This meant Boeing was able to build a training program that would see most pilots transferring from other 737 models spending only a few hours doing a course on an iPad, rather than in a costly simulator, in order to fly.
Such an approach makes sense when looking at numbers on accounting spreadsheets. But after two deadly crashes it isn’t hard to see why some observers have seen this as cutting corners on safety.
Compounding this have been further revelations; for example, that a system for alerting pilots to problems with information from the plane’s angle-of-attack sensors was made an optional feature on the 737 MAX.
Investigators believe that faulty information from these sensors caused the anti-stall software to repeatedly override pilot commands, ultimately forcing both jets into a fatal dive. However, because the optional warning indicator was not installed, the theory is that pilots were either unaware of what was triggering the software or that Boeing’s training had not been rigorous enough for them to know how to override it.
As it tries to get the 737 MAX flying again, Boeing has pledged to earn back the trust and confidence of airlines and flying public. Its engineers are working on a software overhaul of the aircraft’s systems and a revised training plan for pilots.
But the Chicago-based firm will find it hard to shake off the perception that it has tried to deflect responsibility and been arrogant in its approach to safety. Critics, including some major shareholders, have been pressing Boeing to restructure its senior management and how its board oversees operations.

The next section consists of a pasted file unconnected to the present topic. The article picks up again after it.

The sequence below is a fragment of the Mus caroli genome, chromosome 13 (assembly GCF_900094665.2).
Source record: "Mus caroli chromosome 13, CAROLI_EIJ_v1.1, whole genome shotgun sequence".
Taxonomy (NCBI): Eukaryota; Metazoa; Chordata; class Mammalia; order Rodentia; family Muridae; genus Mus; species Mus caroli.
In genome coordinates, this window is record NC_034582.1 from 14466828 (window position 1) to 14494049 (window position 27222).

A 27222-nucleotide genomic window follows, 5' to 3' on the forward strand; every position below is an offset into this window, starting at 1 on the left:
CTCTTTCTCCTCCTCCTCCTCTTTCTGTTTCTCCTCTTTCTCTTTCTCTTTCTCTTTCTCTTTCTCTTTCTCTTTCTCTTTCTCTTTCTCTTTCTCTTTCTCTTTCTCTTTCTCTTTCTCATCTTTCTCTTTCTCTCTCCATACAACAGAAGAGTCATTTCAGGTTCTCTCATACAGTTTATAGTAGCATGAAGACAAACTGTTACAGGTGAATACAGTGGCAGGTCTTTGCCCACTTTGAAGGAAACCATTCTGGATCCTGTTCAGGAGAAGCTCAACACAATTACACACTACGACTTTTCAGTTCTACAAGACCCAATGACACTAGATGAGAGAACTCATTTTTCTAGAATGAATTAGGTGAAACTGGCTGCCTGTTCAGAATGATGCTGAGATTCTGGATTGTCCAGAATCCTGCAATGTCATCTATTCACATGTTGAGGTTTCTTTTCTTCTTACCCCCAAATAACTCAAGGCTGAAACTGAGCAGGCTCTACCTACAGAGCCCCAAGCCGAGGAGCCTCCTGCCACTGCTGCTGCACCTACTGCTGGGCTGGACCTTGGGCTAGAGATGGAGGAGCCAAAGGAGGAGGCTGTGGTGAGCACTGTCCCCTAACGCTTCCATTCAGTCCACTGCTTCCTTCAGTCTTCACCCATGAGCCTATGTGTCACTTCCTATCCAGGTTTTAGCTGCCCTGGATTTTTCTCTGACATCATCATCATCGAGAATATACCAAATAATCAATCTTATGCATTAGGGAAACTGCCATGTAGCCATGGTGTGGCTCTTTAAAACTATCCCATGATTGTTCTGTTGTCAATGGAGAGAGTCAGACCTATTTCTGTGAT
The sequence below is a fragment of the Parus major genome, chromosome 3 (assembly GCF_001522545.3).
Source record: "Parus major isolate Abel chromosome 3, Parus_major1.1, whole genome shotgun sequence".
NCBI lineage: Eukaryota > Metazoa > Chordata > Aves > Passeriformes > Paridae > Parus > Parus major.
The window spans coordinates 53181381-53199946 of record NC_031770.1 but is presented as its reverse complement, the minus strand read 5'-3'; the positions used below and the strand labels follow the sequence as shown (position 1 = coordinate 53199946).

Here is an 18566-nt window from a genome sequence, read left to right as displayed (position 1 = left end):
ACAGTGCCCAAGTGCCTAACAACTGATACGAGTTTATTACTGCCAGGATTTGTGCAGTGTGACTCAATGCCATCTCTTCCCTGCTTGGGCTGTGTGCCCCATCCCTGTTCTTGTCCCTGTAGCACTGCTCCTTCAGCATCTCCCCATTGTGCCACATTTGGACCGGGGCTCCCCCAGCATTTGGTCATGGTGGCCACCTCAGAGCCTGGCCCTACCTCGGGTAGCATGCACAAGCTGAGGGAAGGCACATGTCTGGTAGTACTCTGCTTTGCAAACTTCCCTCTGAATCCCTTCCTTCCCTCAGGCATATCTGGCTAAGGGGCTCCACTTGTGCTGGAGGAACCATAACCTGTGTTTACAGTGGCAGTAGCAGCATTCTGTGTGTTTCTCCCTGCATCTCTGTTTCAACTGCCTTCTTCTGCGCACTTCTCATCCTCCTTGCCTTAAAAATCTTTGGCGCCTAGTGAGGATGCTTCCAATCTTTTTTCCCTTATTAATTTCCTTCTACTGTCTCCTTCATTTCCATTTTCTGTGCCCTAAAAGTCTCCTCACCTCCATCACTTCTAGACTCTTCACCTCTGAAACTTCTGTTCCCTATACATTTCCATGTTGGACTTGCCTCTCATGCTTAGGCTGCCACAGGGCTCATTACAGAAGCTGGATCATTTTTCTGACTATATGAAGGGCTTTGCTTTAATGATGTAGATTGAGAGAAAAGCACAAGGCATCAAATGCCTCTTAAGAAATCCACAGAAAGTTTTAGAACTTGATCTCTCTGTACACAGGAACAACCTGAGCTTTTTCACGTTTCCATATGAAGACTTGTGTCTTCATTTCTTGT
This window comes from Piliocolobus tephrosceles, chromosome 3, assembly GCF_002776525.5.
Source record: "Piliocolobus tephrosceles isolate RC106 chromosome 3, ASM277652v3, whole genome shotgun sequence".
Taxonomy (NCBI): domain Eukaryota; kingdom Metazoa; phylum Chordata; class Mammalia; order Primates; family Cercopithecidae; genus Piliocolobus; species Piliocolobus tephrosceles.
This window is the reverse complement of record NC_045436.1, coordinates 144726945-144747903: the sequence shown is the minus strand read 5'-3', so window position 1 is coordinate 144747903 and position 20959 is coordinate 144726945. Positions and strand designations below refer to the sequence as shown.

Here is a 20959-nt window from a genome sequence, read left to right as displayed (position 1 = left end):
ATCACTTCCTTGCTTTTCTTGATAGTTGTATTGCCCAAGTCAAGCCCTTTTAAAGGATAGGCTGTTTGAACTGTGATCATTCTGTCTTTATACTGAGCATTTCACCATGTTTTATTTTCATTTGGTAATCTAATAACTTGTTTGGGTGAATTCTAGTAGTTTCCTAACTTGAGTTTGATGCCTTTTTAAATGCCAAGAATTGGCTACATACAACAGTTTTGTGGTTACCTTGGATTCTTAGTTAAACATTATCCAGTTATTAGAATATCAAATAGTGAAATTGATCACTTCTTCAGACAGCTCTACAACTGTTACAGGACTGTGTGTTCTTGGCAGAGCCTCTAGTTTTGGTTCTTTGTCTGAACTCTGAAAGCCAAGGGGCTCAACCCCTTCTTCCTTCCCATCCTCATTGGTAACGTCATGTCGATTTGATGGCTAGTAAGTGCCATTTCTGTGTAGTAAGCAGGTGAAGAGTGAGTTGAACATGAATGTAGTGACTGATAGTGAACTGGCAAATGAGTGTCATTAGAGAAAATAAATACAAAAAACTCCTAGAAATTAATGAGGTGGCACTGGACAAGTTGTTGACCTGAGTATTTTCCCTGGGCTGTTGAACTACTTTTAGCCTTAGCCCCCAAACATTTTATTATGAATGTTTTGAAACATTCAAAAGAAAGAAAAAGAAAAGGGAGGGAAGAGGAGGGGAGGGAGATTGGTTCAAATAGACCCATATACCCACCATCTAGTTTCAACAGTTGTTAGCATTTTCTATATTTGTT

Meanwhile the FAA, following criticism that it had been unduly close to Boeing, is pledging to take a tougher line, promising it would take “as long as it takes” to ensure the jets are safe. It has also said it will work with other international regulators to evaluate Boeing’s fixes, but that it won’t try to force them to agree with its findings.
With more than 30 other regulators involved though, building consensus will be vital. If the FAA recertifies the 737 MAX as safe to fly but another regulator elsewhere in the world disagrees, confidence in the jet will only be further undermined.
Ultimately, when regulators do eventually give the green light, returning the 737 MAX to flight will depend on the confidence of passengers and — crucially — pilots.
Pilots take safety extremely seriously and, as a community, talk with other pilots — particularly in online forums. In the wake of the two crashes, many complained they felt betrayed and misled by Boeing.
Airlines and regulators will need to work closely with pilots to ensure all questions are answered and residual doubts overcome. Any impression that pilots are being coerced to fly the 737 MAX or are otherwise misinformed will only do further damage.
Professor in the department of marketing and vice dean of graduate studies at the National University of Singapore (NUS) Business School. The views expressed are his own.
Disclaimer: The opinions expressed in this article are those of the author and do not reflect the official stance of The Jakarta Post.